Melting spring reveals its treasures,
purity of snow fading to brown,
swampy scent of renewal
tinged with dog waste.

Rotting carp drags a wake
like the helm of a royal yacht
welcomed by flags of toilet paper.
Napkin blossoms line the shore.

Styrofoam peanuts sprout in green algae
with shiny nuggets of aluminum foil
and sapphire Doublemint wrappers.

Grocery bags unfold and swim
like jellyfish in the breeze.

Arrowhead bottle ran ashore,
stranded behind a fence of dead reeds
and black shards, bobbing in gray water,
reflects my distorted face.


Terry’s collection of poetry, The Poet’s Garage, will be published by Unsolicited Press in May 2020. His poems and stories have recently appeared in The Mantle,Valparaiso Poetry Review, Front Porch Review, Jersey Devil Press, The Lake and other publications. His website is http://terrytierney.com.

National Poetry Month: Day 22

Earth Day

by Jan Carroll


I don’t think I can write
a poem about Earth this morning.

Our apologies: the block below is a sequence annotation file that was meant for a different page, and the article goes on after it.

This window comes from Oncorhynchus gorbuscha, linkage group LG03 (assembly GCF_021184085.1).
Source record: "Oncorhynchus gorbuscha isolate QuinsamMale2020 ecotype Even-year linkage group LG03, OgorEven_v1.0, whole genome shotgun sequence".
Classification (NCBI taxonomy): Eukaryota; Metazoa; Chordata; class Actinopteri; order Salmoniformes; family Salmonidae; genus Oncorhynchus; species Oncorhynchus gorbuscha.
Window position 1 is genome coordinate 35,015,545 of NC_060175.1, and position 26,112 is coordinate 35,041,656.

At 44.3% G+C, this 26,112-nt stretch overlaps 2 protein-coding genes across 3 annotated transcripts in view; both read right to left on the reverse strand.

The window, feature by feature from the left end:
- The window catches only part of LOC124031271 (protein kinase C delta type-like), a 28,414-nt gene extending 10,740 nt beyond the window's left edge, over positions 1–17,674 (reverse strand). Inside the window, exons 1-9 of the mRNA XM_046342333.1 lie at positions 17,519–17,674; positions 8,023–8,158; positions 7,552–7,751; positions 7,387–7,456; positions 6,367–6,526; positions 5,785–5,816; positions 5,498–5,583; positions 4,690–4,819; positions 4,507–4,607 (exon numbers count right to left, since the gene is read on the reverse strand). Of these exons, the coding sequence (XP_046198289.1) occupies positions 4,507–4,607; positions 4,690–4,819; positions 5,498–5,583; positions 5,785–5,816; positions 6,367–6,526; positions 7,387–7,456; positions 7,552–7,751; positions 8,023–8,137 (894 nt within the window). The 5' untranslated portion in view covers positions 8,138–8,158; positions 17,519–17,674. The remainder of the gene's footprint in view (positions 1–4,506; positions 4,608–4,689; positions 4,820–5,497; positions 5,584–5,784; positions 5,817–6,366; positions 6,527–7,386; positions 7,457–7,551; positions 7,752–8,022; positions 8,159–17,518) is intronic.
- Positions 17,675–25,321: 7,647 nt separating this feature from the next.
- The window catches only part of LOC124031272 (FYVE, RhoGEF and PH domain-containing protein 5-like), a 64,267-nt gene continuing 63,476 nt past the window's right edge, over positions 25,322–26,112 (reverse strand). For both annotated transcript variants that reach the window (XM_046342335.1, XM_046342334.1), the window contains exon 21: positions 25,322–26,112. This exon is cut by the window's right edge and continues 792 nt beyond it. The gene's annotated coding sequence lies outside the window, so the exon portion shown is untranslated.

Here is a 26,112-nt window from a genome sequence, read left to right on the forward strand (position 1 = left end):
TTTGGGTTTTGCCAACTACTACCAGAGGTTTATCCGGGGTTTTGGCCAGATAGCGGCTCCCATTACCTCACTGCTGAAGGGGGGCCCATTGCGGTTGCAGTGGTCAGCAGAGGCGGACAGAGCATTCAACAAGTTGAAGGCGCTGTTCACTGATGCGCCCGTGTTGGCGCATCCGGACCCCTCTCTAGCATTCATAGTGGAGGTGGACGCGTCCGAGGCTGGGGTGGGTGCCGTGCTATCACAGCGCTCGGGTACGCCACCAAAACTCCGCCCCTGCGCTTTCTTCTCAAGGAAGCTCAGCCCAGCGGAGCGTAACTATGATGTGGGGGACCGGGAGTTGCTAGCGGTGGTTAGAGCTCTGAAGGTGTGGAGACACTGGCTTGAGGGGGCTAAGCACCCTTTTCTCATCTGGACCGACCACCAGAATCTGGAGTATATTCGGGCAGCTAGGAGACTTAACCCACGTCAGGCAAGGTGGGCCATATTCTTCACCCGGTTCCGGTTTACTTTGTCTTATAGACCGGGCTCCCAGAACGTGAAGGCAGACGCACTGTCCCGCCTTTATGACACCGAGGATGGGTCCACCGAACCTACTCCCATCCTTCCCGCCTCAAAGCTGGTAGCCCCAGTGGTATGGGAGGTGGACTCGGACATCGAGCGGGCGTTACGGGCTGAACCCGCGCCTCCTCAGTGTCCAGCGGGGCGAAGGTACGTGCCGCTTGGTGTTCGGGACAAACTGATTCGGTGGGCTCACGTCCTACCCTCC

The birds are singing a song
called “Resilience,” the snow, piled so high
after a record-breaking winter,
is melting into cheerful streams.

I don’t think I can read
the article I bookmarked
titled, “Climate Change Is Bad
but This Is Worse.” Instead
I’m holding in my heart
the photo of the Swedish teen, Greta
Thunberg, who, after bravely stating the truth
before world leaders
is smiling into Jane Goodall’s eyes,
and Jane Goodall, after everything
she’s seen, after all the data she’s gathered,
the speeches she’s made, the pleas,
is smiling back at her
like a proud mother.

I don’t think I can add up
my carbon footprint today.
But I’ll walk to worship
over the swollen river, remembering
the trees that were my friends
cut down for development, and later,
home again, I’ll take out my basket
of garden seeds and on the back
of a no-longer-needed paper,
I’ll sketch out some kind of plan.


Jan Carroll’s work has appeared in Borderlands, California Quarterly, Cider Press Review, Avatar Review, and other places. She works in publishing and alternative healthcare and is a dog person who likes museums, nature, thrift shops, artsy films, live music, and anything that makes me laugh out loud.